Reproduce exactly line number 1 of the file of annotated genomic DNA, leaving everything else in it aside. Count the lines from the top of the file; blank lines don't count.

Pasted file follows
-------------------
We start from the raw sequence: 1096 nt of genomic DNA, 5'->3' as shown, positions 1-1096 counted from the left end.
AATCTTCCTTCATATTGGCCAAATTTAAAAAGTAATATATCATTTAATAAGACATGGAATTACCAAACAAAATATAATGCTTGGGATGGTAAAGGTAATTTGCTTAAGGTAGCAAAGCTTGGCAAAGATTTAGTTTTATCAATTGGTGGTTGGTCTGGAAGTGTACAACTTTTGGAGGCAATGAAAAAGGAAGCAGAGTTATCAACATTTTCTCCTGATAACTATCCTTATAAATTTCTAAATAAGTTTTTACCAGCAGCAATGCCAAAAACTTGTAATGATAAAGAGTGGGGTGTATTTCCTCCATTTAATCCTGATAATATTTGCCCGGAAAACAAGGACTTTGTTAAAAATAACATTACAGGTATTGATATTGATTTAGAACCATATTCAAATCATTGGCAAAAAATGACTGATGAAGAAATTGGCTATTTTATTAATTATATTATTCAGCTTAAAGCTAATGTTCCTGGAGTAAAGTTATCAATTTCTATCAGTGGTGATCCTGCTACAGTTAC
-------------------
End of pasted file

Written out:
We start from the raw sequence: 1096 nt of genomic DNA, 5'->3' as shown, positions 1-1096 counted from the left end.